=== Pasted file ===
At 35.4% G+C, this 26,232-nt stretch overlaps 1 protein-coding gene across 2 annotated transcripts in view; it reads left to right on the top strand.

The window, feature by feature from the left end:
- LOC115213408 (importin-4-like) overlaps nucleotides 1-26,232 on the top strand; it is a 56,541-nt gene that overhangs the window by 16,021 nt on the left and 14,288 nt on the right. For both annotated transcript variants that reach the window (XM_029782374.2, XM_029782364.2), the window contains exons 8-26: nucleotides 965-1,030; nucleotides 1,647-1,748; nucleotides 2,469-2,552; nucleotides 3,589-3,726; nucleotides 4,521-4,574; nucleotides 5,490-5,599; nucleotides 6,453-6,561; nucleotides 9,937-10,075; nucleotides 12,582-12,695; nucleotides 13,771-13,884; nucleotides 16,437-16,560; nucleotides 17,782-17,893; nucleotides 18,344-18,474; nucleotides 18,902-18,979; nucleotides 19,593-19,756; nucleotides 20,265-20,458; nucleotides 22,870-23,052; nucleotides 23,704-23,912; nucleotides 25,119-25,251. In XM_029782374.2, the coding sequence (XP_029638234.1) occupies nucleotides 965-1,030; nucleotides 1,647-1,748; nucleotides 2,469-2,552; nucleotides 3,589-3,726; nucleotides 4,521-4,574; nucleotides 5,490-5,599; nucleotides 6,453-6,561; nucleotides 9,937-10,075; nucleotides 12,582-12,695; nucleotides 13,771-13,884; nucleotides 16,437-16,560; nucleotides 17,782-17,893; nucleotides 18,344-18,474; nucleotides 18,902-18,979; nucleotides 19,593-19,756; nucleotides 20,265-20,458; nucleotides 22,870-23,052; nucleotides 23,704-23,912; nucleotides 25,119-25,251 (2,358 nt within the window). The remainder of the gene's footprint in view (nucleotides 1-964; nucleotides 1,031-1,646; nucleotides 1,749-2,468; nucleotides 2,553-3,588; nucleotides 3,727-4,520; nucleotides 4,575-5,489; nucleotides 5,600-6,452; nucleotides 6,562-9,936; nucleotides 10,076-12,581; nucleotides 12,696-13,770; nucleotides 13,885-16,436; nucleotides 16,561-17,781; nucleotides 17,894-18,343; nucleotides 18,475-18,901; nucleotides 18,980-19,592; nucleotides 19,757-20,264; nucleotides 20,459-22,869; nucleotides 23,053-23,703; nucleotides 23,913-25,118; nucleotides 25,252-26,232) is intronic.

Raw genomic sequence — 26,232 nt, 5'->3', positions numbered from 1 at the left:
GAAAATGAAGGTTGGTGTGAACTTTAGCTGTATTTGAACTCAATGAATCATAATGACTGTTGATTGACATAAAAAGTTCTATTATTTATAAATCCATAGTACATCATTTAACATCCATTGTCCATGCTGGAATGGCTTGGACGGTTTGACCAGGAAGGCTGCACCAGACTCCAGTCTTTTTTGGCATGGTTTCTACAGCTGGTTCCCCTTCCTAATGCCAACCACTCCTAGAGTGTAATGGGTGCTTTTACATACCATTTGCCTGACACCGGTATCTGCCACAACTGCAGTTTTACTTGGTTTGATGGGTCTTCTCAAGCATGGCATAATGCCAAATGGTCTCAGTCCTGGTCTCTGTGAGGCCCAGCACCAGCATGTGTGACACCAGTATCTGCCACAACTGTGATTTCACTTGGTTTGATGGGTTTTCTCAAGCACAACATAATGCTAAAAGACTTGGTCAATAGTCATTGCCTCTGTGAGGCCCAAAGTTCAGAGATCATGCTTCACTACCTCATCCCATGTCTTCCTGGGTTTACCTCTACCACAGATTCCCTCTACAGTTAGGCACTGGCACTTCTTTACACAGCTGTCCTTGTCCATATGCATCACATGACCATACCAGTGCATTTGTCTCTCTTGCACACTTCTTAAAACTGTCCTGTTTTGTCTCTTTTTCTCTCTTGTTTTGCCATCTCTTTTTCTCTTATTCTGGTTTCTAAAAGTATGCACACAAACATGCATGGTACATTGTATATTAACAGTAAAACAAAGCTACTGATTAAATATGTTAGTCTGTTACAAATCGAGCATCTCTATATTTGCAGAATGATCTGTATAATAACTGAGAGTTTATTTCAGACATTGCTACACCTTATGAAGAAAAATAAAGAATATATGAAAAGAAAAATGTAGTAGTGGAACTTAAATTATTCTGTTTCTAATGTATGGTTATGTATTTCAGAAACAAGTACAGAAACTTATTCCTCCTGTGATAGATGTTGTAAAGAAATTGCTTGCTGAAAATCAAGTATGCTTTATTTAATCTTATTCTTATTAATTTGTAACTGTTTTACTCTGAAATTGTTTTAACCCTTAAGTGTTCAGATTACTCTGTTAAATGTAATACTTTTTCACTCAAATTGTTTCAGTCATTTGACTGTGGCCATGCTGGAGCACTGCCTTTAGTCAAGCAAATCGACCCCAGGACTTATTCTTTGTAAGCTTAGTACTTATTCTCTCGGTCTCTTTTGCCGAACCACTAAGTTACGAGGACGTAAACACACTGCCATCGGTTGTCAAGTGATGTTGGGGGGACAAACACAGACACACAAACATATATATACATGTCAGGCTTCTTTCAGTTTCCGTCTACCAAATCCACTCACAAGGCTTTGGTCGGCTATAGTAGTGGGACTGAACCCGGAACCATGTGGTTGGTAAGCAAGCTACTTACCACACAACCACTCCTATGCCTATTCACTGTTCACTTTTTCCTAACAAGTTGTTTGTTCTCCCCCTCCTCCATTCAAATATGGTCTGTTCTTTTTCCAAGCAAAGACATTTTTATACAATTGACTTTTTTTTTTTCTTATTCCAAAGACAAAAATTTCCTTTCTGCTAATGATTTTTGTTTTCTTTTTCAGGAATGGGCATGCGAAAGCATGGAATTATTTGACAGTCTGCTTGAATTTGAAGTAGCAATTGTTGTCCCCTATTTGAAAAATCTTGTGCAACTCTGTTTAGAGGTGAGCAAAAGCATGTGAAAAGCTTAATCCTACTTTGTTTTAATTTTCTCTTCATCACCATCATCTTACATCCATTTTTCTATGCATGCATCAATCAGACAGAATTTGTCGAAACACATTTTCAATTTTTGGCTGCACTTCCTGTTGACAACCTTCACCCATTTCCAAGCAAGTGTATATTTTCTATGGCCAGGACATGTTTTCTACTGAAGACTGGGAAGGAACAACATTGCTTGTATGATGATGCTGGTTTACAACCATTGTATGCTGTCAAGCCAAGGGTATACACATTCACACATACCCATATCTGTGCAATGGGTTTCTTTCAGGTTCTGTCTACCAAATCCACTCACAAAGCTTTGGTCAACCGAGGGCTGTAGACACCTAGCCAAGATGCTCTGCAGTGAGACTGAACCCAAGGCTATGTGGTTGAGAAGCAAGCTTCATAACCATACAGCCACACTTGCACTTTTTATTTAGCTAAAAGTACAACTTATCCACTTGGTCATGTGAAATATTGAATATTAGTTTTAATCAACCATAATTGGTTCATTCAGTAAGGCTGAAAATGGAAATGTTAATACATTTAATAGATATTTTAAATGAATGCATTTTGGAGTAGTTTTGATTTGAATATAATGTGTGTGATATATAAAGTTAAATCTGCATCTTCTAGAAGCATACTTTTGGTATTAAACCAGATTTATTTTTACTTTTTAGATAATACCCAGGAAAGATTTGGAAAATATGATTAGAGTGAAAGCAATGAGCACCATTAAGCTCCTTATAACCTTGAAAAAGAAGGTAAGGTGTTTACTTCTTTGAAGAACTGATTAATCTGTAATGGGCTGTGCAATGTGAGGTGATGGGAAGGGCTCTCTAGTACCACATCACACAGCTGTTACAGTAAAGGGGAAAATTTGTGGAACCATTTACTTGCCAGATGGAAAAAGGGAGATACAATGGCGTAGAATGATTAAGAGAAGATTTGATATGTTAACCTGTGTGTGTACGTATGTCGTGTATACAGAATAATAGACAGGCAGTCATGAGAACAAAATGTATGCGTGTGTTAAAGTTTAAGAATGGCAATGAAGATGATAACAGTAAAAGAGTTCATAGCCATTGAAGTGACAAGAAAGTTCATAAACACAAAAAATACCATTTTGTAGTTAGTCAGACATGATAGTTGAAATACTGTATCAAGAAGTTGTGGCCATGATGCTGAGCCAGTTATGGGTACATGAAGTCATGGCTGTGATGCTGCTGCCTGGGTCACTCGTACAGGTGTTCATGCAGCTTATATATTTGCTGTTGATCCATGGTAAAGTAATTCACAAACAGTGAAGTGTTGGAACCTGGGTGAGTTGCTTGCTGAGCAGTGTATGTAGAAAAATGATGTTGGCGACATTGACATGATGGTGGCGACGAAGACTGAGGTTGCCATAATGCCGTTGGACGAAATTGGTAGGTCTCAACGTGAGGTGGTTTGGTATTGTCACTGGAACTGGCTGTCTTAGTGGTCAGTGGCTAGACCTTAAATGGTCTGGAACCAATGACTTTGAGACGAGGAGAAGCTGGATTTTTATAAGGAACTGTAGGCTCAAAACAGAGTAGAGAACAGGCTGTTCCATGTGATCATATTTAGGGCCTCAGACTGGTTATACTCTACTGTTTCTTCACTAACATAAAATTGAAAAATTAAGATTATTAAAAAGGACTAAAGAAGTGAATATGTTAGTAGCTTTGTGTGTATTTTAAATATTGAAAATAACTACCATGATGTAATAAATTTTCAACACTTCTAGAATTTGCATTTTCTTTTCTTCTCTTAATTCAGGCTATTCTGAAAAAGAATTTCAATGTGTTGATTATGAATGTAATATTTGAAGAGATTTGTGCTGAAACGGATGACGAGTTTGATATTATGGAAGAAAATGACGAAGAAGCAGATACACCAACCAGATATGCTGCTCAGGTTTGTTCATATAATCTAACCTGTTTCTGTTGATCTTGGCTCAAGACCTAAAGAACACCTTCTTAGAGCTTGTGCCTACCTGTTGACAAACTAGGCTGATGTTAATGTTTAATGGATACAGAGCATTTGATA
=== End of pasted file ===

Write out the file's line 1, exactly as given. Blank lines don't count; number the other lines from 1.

At 35.4% G+C, this 26,232-nt stretch overlaps 1 protein-coding gene across 2 annotated transcripts in view; it reads left to right on the top strand.